Thursday, January 27, 2011

In short: Three Crosses Not To Die (1968)

Original title: Tre croci per non morire

Professional bounty hunter Reno (Giovanni Cianfriglia), professional charmer of women Jerry (Craig Hill) and professional Mexican horse thief Paco (Pietro Tordi) all have to look forward to a nice thirty days of jail time for their professions. Fortunately for them, their special talents are needed, and a group of monks and a desperate Mexican father first organize a very soft jailbreak for them, and then hire the men to prove the innocence of the father's son in a murder and a rape committed in another town. Preferably, the three crooks should solve the crime before the innocent will be hanged in seven days.

There's good money in it for the trio too, so they decide to take the offer of employment on the side of what's right and honourable for once.

But someone really doesn't want them to even start their investigation. Even before they arrive in the town where the crime took place, the three dubious heroes already have had to fight off a fake lynch mob and a band of Mexican bandits. Life doesn't get much easier when the three finally arrive in town. The townspeople do not want to have anything to do with the whole affair, and make for especially unhelpful witnesses. Someone behind the scenes - perhaps the man responsible for the murder and the attempts on the trio's lives - has more violent reactions to them snooping around.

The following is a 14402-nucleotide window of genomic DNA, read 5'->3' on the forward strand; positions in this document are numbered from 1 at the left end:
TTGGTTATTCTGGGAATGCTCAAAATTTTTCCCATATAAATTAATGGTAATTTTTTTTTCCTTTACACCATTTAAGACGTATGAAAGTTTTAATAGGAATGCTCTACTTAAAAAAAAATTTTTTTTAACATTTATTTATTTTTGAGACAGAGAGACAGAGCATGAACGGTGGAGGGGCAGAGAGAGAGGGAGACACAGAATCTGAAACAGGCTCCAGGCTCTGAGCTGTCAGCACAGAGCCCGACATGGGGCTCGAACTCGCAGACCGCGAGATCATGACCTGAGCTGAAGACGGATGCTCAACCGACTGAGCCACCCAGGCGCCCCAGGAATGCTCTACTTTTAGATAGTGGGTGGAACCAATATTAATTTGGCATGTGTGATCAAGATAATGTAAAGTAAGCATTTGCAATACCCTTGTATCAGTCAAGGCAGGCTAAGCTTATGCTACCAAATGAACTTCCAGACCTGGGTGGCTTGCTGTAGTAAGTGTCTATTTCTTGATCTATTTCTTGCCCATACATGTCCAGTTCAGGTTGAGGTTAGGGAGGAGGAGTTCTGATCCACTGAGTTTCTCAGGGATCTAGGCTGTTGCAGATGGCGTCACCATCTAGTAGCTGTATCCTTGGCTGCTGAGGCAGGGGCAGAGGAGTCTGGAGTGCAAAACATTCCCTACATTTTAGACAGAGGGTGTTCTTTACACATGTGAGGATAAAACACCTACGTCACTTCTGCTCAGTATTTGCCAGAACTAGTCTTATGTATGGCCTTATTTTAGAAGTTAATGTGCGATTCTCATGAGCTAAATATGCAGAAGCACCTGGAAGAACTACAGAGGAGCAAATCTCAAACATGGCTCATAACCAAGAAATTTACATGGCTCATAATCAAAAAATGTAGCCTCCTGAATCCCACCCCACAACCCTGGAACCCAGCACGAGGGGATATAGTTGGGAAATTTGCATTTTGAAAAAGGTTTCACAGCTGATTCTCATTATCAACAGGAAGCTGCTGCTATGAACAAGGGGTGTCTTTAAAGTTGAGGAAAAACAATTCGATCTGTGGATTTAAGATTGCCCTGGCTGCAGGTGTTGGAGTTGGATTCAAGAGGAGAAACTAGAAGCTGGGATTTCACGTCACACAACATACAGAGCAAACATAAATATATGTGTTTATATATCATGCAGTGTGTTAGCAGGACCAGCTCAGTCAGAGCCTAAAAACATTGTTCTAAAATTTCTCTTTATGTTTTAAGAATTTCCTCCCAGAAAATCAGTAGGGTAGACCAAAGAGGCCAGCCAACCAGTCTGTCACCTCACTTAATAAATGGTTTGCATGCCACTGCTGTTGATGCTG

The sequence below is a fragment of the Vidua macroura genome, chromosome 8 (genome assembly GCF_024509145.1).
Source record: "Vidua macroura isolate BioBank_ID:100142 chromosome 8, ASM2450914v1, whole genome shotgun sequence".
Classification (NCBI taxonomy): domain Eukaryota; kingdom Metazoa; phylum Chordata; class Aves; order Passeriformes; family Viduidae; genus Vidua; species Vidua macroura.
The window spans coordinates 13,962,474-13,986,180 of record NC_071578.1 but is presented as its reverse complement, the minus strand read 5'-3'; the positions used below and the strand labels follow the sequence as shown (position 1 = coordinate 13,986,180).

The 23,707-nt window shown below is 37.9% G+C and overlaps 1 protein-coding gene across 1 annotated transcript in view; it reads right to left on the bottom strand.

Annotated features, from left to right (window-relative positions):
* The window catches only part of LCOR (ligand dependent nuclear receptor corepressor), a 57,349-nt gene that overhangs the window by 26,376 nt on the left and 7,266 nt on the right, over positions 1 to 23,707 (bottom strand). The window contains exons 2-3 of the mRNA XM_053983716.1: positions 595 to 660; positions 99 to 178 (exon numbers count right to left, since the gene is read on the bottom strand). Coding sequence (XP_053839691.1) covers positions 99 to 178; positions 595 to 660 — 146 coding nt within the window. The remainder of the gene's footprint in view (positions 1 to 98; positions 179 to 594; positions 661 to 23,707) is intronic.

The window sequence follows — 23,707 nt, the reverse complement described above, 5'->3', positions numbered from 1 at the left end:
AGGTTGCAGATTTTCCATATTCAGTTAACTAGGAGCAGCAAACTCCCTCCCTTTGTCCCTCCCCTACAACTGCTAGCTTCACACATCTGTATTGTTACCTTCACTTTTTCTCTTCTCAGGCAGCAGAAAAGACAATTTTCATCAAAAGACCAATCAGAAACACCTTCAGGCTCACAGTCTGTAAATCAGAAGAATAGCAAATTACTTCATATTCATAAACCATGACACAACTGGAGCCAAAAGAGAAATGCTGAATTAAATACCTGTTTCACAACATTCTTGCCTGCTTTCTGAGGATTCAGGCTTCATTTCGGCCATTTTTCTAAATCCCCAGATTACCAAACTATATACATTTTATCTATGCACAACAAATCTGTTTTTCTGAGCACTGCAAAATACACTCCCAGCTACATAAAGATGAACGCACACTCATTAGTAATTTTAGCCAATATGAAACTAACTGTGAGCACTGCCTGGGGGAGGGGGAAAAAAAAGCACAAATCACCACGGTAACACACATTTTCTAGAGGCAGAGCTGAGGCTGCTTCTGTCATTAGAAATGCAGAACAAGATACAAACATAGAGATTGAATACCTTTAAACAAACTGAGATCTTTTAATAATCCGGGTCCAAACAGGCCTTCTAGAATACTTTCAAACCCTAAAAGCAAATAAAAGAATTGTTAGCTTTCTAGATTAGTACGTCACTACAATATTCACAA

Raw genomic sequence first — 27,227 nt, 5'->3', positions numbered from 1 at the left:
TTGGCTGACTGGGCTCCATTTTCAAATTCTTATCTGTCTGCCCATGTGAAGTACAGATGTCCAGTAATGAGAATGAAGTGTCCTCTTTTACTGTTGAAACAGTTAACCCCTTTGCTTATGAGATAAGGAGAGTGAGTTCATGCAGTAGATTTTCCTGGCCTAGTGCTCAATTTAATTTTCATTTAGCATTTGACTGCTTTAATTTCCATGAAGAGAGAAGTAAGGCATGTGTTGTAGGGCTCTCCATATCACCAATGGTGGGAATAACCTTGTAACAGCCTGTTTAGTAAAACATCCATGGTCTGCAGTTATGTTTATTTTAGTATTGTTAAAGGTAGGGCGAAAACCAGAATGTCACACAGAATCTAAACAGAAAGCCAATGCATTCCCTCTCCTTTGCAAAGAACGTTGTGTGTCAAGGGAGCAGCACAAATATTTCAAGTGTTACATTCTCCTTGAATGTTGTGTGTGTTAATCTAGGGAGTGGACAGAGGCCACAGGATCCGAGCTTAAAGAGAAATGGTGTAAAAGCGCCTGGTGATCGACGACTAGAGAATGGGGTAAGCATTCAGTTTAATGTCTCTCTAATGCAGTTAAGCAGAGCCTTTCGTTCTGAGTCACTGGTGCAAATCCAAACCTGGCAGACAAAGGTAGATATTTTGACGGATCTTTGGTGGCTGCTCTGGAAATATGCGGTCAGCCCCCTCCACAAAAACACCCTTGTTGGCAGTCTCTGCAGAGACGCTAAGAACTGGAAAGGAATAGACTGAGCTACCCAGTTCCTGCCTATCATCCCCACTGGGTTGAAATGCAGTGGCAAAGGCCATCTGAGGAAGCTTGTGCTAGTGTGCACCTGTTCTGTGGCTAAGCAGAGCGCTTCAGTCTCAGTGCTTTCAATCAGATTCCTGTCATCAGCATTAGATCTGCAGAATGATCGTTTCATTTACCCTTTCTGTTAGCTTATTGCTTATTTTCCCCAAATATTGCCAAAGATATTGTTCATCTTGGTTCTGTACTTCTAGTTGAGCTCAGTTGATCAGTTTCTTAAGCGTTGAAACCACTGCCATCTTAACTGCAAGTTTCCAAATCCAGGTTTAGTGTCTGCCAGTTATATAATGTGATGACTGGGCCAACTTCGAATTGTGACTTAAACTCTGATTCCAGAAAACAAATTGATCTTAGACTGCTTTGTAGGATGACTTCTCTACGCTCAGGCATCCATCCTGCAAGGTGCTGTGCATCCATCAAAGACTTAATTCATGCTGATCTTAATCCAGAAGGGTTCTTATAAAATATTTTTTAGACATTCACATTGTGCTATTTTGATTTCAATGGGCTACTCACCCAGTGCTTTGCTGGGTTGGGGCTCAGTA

Still, after some snooping, the investigators find out that there was a secret witness to the crime, a woman named Dolores. Might she have anything to do with the woman (Evelyn Stewart) living in an abandoned mill Jerry sets his mind on seducing as soon as he sees her?

Sergio Garrone's Three Crosses Not To Die is one of those films that are easiest praised by complimenting aspects of them that sound like they should be normal for any film, but usually aren't. There's an air of professionalism and competence about the movie that all too often just signals boredom and a lack of imagination. In Three Crosses' case that air is more the effect of a director and a script more interested in coherence and telling a simple and linear story cleanly than one is used to from Spaghetti Westerns.

There is, I think, something to be said for this approach, especially in a genre that usually doesn't take it, and instead tends to drift off in all directions. That drifting is something I like films to do too, obviously, but Garrone's peculiar way of being conventional makes for an interesting change, surprising in its lack of surprises.

It does help the film's case that Garrone still delivers much of what is needed in Spaghetti Westerns: people in ridiculous brownface pretending to be Mexican (Evelyn Stewart as a Latina? Really?), lots of close-ups of men making shifty-eyes, shoot-outs with a body count of the "the more, the merrier" sort, and a standard-for-its-genre yet rousing enough musical score. The movie's even well paced.

It's all quite traditional, but also very entertaining, really. The only true surprise the film offers lies in the fact that its script tends to the more American type of characterisation: the film's protagonists are really heroic beyond reason and not much given to the bouts of sadism and asshattery common in the European Western hero. In this respect, I was also a bit disappointed how much the ending pulled its punches - I didn't necessarily expect The Big Silence, but what Garrone does is too much of a cop out for my tastes.


No comments: